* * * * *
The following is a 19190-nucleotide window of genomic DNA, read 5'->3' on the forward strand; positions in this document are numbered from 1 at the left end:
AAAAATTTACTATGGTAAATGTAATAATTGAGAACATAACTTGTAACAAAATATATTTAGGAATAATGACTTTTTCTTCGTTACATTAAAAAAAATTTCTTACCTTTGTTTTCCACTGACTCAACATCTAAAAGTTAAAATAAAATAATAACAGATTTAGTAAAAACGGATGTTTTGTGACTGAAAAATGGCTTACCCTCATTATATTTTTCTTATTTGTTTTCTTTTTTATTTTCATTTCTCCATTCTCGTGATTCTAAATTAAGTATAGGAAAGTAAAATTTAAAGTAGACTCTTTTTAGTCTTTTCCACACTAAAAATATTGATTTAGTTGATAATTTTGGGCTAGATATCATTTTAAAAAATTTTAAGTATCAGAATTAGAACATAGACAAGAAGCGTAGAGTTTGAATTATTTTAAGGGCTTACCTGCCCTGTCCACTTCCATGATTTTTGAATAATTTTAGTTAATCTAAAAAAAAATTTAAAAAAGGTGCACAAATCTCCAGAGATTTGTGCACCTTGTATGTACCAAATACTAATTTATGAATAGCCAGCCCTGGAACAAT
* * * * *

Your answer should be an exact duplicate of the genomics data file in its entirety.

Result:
The following is a 19190-nucleotide window of genomic DNA, read 5'->3' on the forward strand; positions in this document are numbered from 1 at the left end:
AAAAATTTACTATGGTAAATGTAATAATTGAGAACATAACTTGTAACAAAATATATTTAGGAATAATGACTTTTTCTTCGTTACATTAAAAAAAATTTCTTACCTTTGTTTTCCACTGACTCAACATCTAAAAGTTAAAATAAAATAATAACAGATTTAGTAAAAACGGATGTTTTGTGACTGAAAAATGGCTTACCCTCATTATATTTTTCTTATTTGTTTTCTTTTTTATTTTCATTTCTCCATTCTCGTGATTCTAAATTAAGTATAGGAAAGTAAAATTTAAAGTAGACTCTTTTTAGTCTTTTCCACACTAAAAATATTGATTTAGTTGATAATTTTGGGCTAGATATCATTTTAAAAAATTTTAAGTATCAGAATTAGAACATAGACAAGAAGCGTAGAGTTTGAATTATTTTAAGGGCTTACCTGCCCTGTCCACTTCCATGATTTTTGAATAATTTTAGTTAATCTAAAAAAAAATTTAAAAAAGGTGCACAAATCTCCAGAGATTTGTGCACCTTGTATGTACCAAATACTAATTTATGAATAGCCAGCCCTGGAACAAT